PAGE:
• 10. STATES WHEELING CHARGES GUJARAT As determined by GERC from time to time. RAJASTHAN The energy consumed by the Power producers for own use will be exempted from payment of the electricity duty. MAHARSTRA NA TAMILNADU The wheeling and banking charges for wheeling of power generated from the Solar Power Projects, to the desired locations for captive use/third party sale within the State. KARNATAKA In case of captive power plants and projects for sale of power to third party other than ESCOMs, wheeling and open access charges determined by KERC. UTTARPRADESH NA BIHAR NA CHATTISGARH Shall be applicable based on the CSERC regulations. PUNJAB NA MADHYA PRADESH The policy provides a grant of 4% by the state under wheeling charges to all solar power projects. KERALA NA ANNDHRA PRADESH Producer will bear the wheeling and transmission losses as per
  • 11. ROOFTOP SOLAR POLICIES
  • 12. WHY ROOFTOP SOLAR PV ? Benefits of RFPV: Lower T&D losses; low gestation time; No additional land requirement; local employment; Improvement in tail end voltages and reduction in system congestion. • India has very high T&D with around 25% (and R-APDRP is not yielding the results) • India has vast diesel back-up capacities for power outages and captive use. • Solar energy is already cost competetive with Commercial consumers of power in certain states of India. Distributed PV power generation makes sense in India BENEFITS TO CONSUMERS BENEFITS TO NATION Local, available power (higher supply security) Reduced diesel subsidy burden Hedge against rising power prices Increased energy independence Reduced LCOE (in some places) Pressure off distribution grids Green Power (Marketing Value) Reduced air pollution and CO2 emissions
  • 13. INDIAN EXPERIENCE AND INITIATIVES RFTV POTENTIAL – 20 GW TO 100 GW; JNNSM: FIT AND NET METERING State Policy Highlights W. Bengal Net metering for 2‐100kW, 16MW rooftop and small installations till 2017. Gujarat FIT/sale to utility model, 5MW rooftop in Gandhinagar, 5 more cities to follow (Bhavnagar, Mehsana, Rajkot, Surat, Vadodara). Kerala Off‐grid rooftop scheme (target 10,000 rooftops ~10 MW) with state capital subsidy. 1 kW panel + inverter+ 7200 Wh Battery bank. Consumers can choose from 14 empanelled companies Karnataka Net‐Metering, 250 MW till 2014 as mentioned in policy. First program in 5 cities. (Bangalore, Mysore, Mangalore, Hubli and Gulbarga) projects of two sizes – 0.5 kW (1297 nos) and 1 kW 646 nos) totalling to 1.3 MW. SECI Total allocation 10 MW – Delhi, Bhubaneswar (1 MW each), Gurgaon, Chhattisgarh, Bangalore, Chennai (2 MW each). System size – 100 ‐ 500 kWp, each bidder can bid between 250 kW and 2 MW capacity. 30% capital subsidy T. Nadu Generation Based Incentive model, 50 MW till 2015, details unclear.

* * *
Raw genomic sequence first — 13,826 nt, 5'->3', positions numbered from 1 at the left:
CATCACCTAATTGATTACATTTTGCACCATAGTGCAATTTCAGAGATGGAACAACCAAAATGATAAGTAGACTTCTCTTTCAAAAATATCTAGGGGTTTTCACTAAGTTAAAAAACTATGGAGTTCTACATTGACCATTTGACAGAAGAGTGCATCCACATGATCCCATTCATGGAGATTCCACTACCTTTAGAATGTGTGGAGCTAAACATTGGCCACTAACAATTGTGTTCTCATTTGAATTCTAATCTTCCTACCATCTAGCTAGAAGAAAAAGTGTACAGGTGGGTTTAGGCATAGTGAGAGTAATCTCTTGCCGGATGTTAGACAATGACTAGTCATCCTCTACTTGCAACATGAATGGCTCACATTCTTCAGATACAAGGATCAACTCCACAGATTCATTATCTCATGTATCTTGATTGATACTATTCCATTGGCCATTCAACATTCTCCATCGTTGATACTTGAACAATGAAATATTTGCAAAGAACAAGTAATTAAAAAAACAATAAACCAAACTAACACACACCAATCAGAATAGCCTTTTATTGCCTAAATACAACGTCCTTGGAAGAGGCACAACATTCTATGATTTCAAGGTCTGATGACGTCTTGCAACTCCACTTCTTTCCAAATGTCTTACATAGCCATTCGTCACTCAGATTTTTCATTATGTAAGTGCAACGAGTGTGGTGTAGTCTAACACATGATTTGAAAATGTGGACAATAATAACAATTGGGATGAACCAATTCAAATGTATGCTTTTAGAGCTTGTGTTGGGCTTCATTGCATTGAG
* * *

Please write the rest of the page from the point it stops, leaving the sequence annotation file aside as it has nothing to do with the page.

• 14. 24,867 17,061 16,891 13,654 11,217 8,071 7,931 7,149 6,435 4,759 2,875 2,631 2,232 778 436 126 0 5,000 10,000 15,000 20,000 25,000 30,000 Norway Canada UAE USA Australia Japan France Germany Russia S. Africa World Avg China Brazil India Pakistan Nigeria Kwh/annum India lacks significantly in Per Capita Consumption
  • 15. 7.7% 7% 3% 10.5% 5% 2% 5.80% 4.90% 6.70% 5.50% 9.00% 0.50% 3.30% 0.0% 5.0% 10.0% 15.0% Prime Lending Rates (2011) (%) 13% 13% 11% 9% 7% 9% 0 10 20 30 0% 5% 10% 15% Indian Commercial banks Indian Specialised IFCs NCDs Multi-lateral agencies ECAs ECBs Interest rate Repayment Years
  • 16.  Many consumer tariffs (in the highest use slab) are very close to solar costs; likely to increase further while solar costs decrease.  Align tariffs of high end usage to reflect solar costs to incentivize shift to rooftop PV, else support for utility finances.  Need for facilitating enabling eco‐system, instead of subsidising the system cost through capital subsidies and adding to the budgetary demand, policy should focus on removal of procedural hurdles, permitting, and other barriers, in order to facilitate the quick adoption and deployment of RTPV systems. WAY FORWARD
  • 17.  Proper Canal top solar policy.  Proper policy for establishing solar power plants on Ash Dykes.  Forum of Regulators: Recommend a set of standard guidelines (banking, metering, interconnection, agreements etc).  Ministry of New and Renewable Energy: National Net Metering policy and study to gauge solar RTPV potential in India.  Central Electricity Authority: Grid interconnection standards (finalised, to be notified by MoP).
  • 18. Interest Subsidy / VGF for Solar Farm; Rs 15 L/ year/MW (for 5-years) Higher number of RECs for Older Plants World Class R&D Centre - High efficiency Solar cells; Reduction in BOS & Tracking system costs Capital Subsidy / Incentives for domestic PV Mfg projects – to offset interest & power costs Domestic Content & ADD support for 2-3 years
  • 19.  It is therefore clear that the gaps in the prevailing policy are few but quite critical for effectively unleashing the solar potential in India.  The solutions are widely recognized and need to be prioritized so as not to lose the momentum created by the JNNSM and the state initiatives, and ensure that India emerges as the global destination for investment in solar energy.